Throughout the United States, you’ll find achillea, or common yarrow, growing in woodlands and fields or along old roads and ditches. In Greek mythology, Achilles used yarrow to treat his soldiers’ bleeding. This tough plant was valued by Native Americans and early settlers for its medicinal uses. Native Americans brewed its flowers to make a tea used to treat earaches, toothaches, swelling and headaches. During the Civil War, soldiers used the plant to treat wounds. Today, herbalists use yarrow to treat hay fever, eczema and upper-respiratory problems. Want to learn how to grow yarrow?
Yarrow is an adaptable plant, tolerating a wide range of conditions. It grows in poor, alkaline soils, as well as slightly acidic, moist soil. It tolerates drought, cold and heat. The seeds germinate quickly and the plant also spreads through underground rhizomes. It is hardy in Zones 3-10.
Wild yarrow is typically white and grows 2 to 3 feet high. There are more than 85 species of the plant. Most garden varieties are mounding, spreading plants that grow 18 to 24 inches high. A few, though, stand 12 inches or less and work well as a ground cover. Most people are familiar with white or yellow yarrow, but you can also find yarrow with red, pink, coral or purple blooms.
Growing Conditions for Yarrow
Although yarrow tolerates partial shade, it blooms best in full sun. Amend the soil with compost to improve drainage prior to planting. Plant yarrow from nursery plants or from seeds. Sow seeds in fall or early spring, planting them no more than 1/8 inch under the soil. Yarrow needs a cold period to germinate well. If planting in late spring, store the seeds in the refrigerator for four weeks prior to planting.
Water yarrow frequently the first summer as roots become established. Once established, yarrow may not need additional watering, especially if planted near an irrigated lawn. Yarrow grows quickly and can become untidy. Dig it up and divide it every 2 to 3 years when it becomes crowded.
The plant blooms from summer to fall, depending on growing conditions and moisture. Cut it back after its first flush of growth to encourage new growth and improve its appearance. Leave the last flowers on the plants in the fall to dry. The seedheads can be left intact to provide food for wildlife, or cut down after the first heavy frost. If you want to dry yarrow for floral arrangements, cut the stems shortly after the flowers bloom. Bundle several stems together and tie them with a string. Hang the bundles in a cool, dry place, such as a shed.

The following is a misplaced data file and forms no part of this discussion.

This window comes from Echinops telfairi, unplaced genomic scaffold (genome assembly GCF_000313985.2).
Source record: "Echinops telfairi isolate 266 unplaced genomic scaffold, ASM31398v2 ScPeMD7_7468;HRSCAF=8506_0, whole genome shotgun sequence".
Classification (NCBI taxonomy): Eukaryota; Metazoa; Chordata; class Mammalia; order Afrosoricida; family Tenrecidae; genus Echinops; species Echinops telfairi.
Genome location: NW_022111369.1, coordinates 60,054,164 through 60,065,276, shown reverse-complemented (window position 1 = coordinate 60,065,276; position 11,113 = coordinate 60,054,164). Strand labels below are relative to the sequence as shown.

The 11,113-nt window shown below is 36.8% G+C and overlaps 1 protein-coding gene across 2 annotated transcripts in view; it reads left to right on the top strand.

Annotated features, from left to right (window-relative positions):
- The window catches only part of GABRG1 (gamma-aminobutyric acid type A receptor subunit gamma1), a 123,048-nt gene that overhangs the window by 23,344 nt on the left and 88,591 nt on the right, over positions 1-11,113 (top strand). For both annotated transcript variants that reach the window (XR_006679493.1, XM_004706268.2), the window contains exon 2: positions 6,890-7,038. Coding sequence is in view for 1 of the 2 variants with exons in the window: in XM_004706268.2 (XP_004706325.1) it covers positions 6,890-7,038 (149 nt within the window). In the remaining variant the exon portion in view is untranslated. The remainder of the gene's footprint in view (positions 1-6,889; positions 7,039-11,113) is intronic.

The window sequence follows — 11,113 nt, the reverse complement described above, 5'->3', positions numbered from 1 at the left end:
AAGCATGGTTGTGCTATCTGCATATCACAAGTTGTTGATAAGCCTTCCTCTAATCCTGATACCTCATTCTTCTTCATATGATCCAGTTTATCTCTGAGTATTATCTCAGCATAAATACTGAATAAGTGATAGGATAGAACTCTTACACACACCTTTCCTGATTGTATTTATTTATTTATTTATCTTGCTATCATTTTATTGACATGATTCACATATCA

Yarrow usually doesn’t need additional fertilizing. If growth seems slow, though, fertilize it in early spring before new growth appears. Apply a balanced fertilizer, according to package directions.
Yarrow has few disease or pest problems, although it is prone to a few fungal diseases. Powdery mildew, which causes a white growth to form on the grayish-green leaves, appears late in the season, especially during hot, dry weather. You may also notice leaf spot or rust, both of which cause spotted leaves.
To reduce disease problems, plant yarrow in sun and thin it out when the plant becomes crowded, so that air circulates freely. Cut it back after the first frost if it is diseased and discard any diseased plant parts. Don’t compost them. If disease is a problem, use drip systems or soaker hoses instead of overhead sprinklers, which spread disease by wetting the leaves. Water early in the morning, rather than at night, so leaves dry quickly, and don’t work in the garden while it’s wet.
Yarrow is one of the easiest plants you can grow. Tuck it in among other low-maintenance perennials, such as catmint, purple coneflower, blazing star, wild geranium, coreopsis, salvia and lamb’s ear. For your little effort, it will reward you with beautiful blooms throughout the summer.
For further reading, check out these resources:
Common Yarrow from Pennsylvania State University
Preserving Summer Flowers from the University of Vermont Extension
When she’s not writing about gardening, food and canning, Julie Christensen enjoys spending time in her gardens, which includes perennials, vegetables and fruit trees. She’s written hundreds of gardening articles for the Gardening Channel, Garden Guides and San Francisco Gate, as well as several e-books.
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